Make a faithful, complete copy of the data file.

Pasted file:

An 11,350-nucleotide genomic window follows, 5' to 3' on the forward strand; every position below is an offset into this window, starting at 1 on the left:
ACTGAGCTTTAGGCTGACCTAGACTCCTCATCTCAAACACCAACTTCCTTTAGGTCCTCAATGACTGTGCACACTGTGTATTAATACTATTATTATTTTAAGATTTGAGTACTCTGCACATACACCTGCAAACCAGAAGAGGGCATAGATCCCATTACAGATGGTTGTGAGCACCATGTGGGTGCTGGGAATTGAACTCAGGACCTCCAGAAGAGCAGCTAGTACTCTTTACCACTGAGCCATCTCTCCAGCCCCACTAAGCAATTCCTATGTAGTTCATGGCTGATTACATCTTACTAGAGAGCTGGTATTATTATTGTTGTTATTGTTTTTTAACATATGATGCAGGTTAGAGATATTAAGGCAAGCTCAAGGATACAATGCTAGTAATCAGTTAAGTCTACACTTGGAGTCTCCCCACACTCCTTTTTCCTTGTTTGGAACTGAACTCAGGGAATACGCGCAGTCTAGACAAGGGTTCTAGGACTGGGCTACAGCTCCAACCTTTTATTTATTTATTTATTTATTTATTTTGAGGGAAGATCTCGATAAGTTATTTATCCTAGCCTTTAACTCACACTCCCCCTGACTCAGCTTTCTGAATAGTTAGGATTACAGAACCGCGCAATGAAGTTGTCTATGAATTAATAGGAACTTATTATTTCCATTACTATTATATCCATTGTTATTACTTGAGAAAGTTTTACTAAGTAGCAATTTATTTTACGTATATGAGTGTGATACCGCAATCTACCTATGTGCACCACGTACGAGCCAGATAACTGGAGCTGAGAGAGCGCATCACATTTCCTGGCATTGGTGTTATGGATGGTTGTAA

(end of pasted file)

An 11,350-nucleotide genomic window follows, 5' to 3' on the forward strand; every position below is an offset into this window, starting at 1 on the left:
ACTGAGCTTTAGGCTGACCTAGACTCCTCATCTCAAACACCAACTTCCTTTAGGTCCTCAATGACTGTGCACACTGTGTATTAATACTATTATTATTTTAAGATTTGAGTACTCTGCACATACACCTGCAAACCAGAAGAGGGCATAGATCCCATTACAGATGGTTGTGAGCACCATGTGGGTGCTGGGAATTGAACTCAGGACCTCCAGAAGAGCAGCTAGTACTCTTTACCACTGAGCCATCTCTCCAGCCCCACTAAGCAATTCCTATGTAGTTCATGGCTGATTACATCTTACTAGAGAGCTGGTATTATTATTGTTGTTATTGTTTTTTAACATATGATGCAGGTTAGAGATATTAAGGCAAGCTCAAGGATACAATGCTAGTAATCAGTTAAGTCTACACTTGGAGTCTCCCCACACTCCTTTTTCCTTGTTTGGAACTGAACTCAGGGAATACGCGCAGTCTAGACAAGGGTTCTAGGACTGGGCTACAGCTCCAACCTTTTATTTATTTATTTATTTATTTATTTTGAGGGAAGATCTCGATAAGTTATTTATCCTAGCCTTTAACTCACACTCCCCCTGACTCAGCTTTCTGAATAGTTAGGATTACAGAACCGCGCAATGAAGTTGTCTATGAATTAATAGGAACTTATTATTTCCATTACTATTATATCCATTGTTATTACTTGAGAAAGTTTTACTAAGTAGCAATTTATTTTACGTATATGAGTGTGATACCGCAATCTACCTATGTGCACCACGTACGAGCCAGATAACTGGAGCTGAGAGAGCGCATCACATTTCCTGGCATTGGTGTTATGGATGGTTGTAA